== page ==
What We Do

The Mansfield Center pursues many different goals in its efforts to continue the legacy of Maureen and Mike Mansfield. The Center seeks to engage people at the University, in Missoula, and in Montana and to connect them with students, educators, scholars, leaders, and institutions around the world in order to promote dialogue and a global exchange of perspectives, ideas, and solutions.

Public Education

The Future of Health Care in America: Balancing Individual Rights with Social ResponsibilityThe Mansfield Center brings global and ethical issues to Montanans and the University through public education. Every academic semester, the Mansfield Center invites University of Montana faculty, community members, national guests, and visiting international scholars and fellows to speak as a part of the Mansfield Center Lunch Time Lecture Series. Lecturers speak on their own experiences in a variety of areas, including ethics, the environment, U.S. policy, and international development. The Asian Leadership Forum brings in nationally and internationally renowned speakers like former Ambassador to Korea Kathleen Stephens and Georgetown University's Distinguished Professor of Asian Studies David Steinberg to discuss matters concerning the future of Asia and Asia-U.S. relations.

The annual Mansfield Center Conference draws on both local and national speakers to create a forum for dialogue on critical, timely topics like health care reform, women's leadership, human trafficking, and food security.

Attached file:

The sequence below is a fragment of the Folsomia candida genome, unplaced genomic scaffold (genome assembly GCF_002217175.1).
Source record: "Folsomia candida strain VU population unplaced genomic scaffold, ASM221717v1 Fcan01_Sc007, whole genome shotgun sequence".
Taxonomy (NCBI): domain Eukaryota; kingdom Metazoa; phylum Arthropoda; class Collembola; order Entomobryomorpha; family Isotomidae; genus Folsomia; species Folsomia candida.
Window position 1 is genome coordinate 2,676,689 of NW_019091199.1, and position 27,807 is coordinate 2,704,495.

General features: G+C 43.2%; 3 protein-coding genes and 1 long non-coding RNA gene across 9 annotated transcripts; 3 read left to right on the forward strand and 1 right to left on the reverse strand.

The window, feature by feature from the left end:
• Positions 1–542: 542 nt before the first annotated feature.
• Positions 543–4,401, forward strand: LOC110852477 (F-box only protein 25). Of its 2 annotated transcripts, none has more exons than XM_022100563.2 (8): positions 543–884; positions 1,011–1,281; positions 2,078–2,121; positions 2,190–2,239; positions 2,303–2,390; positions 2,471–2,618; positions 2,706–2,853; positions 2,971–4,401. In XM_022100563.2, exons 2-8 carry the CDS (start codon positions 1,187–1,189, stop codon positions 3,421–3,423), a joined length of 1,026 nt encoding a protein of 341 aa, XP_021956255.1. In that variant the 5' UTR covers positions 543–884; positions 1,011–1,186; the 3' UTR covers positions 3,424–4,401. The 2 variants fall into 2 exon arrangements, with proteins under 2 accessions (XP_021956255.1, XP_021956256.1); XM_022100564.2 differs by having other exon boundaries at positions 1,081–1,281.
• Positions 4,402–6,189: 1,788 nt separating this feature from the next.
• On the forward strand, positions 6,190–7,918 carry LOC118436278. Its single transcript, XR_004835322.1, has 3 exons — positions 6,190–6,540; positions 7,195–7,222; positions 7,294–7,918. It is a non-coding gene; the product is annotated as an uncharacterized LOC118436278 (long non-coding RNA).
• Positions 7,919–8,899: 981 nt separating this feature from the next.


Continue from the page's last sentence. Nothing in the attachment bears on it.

University Instruction

Students sitting in a circle in Cambodia listening to a girl speak.Mansfield Center Academic Programs enrich the University of Montana's Asian and Ethics studies. Taught by faculty affiliates, Mansfield Center courses cover a variety of topics including Asian history, culture, politics and current affairs, ethics, public policy, and other key issues relevant to our mission and the University of Montana's needs. The Center works with an array of campus units to coordinate the East Asian Studies Program. The Center holds seminars, workshops, and institutes for Montana teachers and is a partner in the National Consortium for Teaching About Asia.

Students from AYLP 2013 before the carved walls of a temple in Cambodia

Study abroad for high school and university students is an important focus of our global education. Sports Diplomacy Programs, funded by the U.S. Department of State, use universal passion for sports as a way to transcend linguistic and sociocultural differences and bring people together. Sports Diplomacy involves twenty Montana participants, approximately 10-12 professionals and 8-10 students. At the University level, the Mansfield Center partners with the College of Forestry and Conservation to provide a six-credit study abroad program for both undergraduate and graduate students on culture and climate change in the Mekong Delta of Vietnam.

Training Programs